I'm an undergraduate mathematics major and I also struggle with PTSD and depression. A lot of the trauma is triggered by being in a close-spaced classroom environment which makes attending classes very difficult. Basically I sit in the classroom understanding nothing because my anxious I am unable to concentrate.

What this has done is cause me or forced me to drop two classes and receive a W grade. Even though two isn't bad, I was looking forward to transferring to a better school, Stony Brook but now I'm afraid that the second W is going to look bad especially because I only have 19 credits.

Also I want to go to a good mathematics school and the dream is to be able to get a Phd. one day. Academically I have been doing great in the classes I have stuck out in, all 3 A's and two A-s. I love mathematics and usually enjoy doing it in solitude. I am able to do some proofs(although the easier ones) which my peers seem to be uninterested in. Applying to a grad school or even undergrad, is it advisable to disclose a mental illness? Usually if you do this at a job interview they will look for some other excuse not to hire you. Do universities see this as a red flag that student is unreliable so shouldn't be accpeted as readily? Hopefully, going forward these will be my only two Ws.

  • It is always advisable to disclose all relevant circumstances (many schools have separate Personal Statements (or similar) which invite you to); and PTSD in particular (considering that there is a triggering event - based on your profile pic it could be war trauma) certainly is. More importantly, however, I hope that you are working with a specialist on your issues. Anxiety can be treated fairly successfully (even though it might take time), and simply receiving the proper medication might absolutely change your life. – gnometorule Nov 9 '15 at 18:00
  • @gnometorule Yes I am receiving treatment (drug and therapy) and it is going well. I am to function a lot more better than I was a few years ago. Also thank you for your reply – Barinder Singh Nov 9 '15 at 18:05
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    While not exactly an identical situation, I believe the answers to the marked duplicate address your situation as well. – ff524 Nov 9 '15 at 18:50
  • Students with severe Tourette Syndrome sometimes get set up with a Skype connection to a classroom from a room in the same building, where they can mute and unmute themselves as needed. Now that would be a useful accommodation for you, I think, as long as you set up your Skype location to be a place where you're comfortable. – aparente001 Nov 10 '15 at 2:55

You don't say where you're located, but assuming that it's in the US, the real question isn't "should you disclose these issues to a graduate school", but rather, "Have you disclosed these issues to your current school and asked for the accommodations to which you are entitled?"

If you're legitimately having problems with anxiety and PTSD and have a diagnosis, the school must make accommodations to help you succeed, per Section 504 of the Rehabilitation Act of 1973, since you're an adult student, you have to self advocate. That means going to the school, telling them that you have these problems and working out a plan together.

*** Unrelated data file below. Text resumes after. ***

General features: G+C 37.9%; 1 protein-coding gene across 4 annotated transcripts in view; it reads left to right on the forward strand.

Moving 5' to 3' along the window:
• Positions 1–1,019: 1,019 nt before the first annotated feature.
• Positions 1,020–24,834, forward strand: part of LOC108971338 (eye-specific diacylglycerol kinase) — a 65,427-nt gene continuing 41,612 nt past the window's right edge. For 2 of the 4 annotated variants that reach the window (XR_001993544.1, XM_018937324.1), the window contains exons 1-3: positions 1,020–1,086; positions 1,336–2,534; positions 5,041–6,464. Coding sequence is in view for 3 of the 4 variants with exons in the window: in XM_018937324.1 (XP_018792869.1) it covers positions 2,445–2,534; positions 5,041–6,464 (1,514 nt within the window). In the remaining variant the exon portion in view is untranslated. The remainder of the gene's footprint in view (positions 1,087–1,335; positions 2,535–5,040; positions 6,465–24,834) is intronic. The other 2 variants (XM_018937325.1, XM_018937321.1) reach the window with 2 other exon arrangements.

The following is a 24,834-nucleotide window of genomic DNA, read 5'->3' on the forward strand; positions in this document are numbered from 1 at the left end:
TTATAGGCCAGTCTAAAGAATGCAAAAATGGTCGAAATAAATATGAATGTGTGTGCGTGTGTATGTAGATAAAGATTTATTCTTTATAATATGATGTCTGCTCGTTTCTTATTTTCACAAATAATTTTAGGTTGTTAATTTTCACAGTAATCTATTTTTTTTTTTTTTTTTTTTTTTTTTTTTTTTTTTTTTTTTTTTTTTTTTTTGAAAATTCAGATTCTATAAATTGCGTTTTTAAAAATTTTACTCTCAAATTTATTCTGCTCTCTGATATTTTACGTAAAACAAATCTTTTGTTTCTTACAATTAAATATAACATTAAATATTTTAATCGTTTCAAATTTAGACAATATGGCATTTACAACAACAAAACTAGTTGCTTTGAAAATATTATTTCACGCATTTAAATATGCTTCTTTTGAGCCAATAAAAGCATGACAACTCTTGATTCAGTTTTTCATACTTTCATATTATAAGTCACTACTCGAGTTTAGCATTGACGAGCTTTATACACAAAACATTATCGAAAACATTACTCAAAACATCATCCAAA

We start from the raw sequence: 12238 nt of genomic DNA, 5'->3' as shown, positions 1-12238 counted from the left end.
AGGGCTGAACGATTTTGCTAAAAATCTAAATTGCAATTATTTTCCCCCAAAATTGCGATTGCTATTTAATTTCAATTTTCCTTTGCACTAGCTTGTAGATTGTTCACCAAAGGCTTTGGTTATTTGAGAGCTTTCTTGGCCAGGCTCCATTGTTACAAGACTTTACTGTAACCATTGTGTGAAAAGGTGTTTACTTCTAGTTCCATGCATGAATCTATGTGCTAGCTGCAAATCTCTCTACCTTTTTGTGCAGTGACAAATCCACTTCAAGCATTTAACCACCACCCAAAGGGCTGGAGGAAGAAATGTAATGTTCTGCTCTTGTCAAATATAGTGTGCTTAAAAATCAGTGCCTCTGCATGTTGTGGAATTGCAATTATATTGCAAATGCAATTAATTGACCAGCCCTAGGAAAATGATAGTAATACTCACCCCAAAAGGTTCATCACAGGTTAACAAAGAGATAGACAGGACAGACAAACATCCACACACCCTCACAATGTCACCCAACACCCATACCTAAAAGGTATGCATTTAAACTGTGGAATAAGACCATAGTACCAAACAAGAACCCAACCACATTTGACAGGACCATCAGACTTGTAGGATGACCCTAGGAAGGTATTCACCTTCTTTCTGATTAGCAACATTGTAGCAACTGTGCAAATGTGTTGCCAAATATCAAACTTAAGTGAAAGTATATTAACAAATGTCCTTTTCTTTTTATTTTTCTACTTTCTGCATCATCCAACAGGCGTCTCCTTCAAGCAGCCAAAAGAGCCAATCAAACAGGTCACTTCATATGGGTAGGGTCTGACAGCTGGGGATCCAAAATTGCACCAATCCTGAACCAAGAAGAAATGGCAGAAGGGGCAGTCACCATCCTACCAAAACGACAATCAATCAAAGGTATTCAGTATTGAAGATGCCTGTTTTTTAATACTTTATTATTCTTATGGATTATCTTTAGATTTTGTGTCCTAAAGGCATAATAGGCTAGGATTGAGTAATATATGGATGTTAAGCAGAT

• Yes I am located in the United States, in New York. I went to the disability department and I was told that all I would be offered was extra time during exams and a private room to take them. No leeway for attendance. So I should look into this Act and make my own case? Thank you that was very helpful – Barinder Singh Nov 9 '15 at 18:59
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    If it's not working for you, then you need to go back and explain they you're having issues during classes. They should work with you, not just give you a one size fits all accommodation. If they don't play nice, you might want to talk to a lawyer. – DLS3141 Nov 9 '15 at 19:02
  • It's not always that easy, DLS! Red, look at sample 504 plans online, and catalogs of accommodations, e.g. teacherweb.com/NY/ValleyStream13/howellroadpbis/…. Brainstorm accommodations you think could be useful for you. Take your list to a doctor and/or therapist, preferably someone who knows you well, and ask for a supportive letter. It's even better if the expert who has written such a letter attends a disability services meeting with you. Also, please take a supportive friend with you to advocate and take notes. Perhaps you can find an advocate in NAMI. – aparente001 Nov 10 '15 at 3:01
  • I know it's not easy from experience. The point is that as an adult student the OP has to self advocate. And as you say, that means working with the university, the caregivers and so on to work out a solution. Hopefully the university is cooperative to that end. I have also seen cases where the university is lax in their offerings and are unwilling to tailor accommodations to the individual student and simply offer a one size fits all option that's suited to students with ADHD or similar conditions. Getting lawyers involved should be the absolute last resort. – DLS3141 Nov 10 '15 at 3:10
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    What it means to "self advocate" is that the initiative is on the individual to be the one who says, "I need some help" instead of a parent or guardian saying, "my child needs help" as is the case with minor student. "Self advocate" is the term used on the HHS and other government websites to differentiate between how the process works differently when the student is an adult. It downtown mean they are totally on their own, it means they just are responsible to initiate the process. – DLS3141 Nov 11 '15 at 13:38

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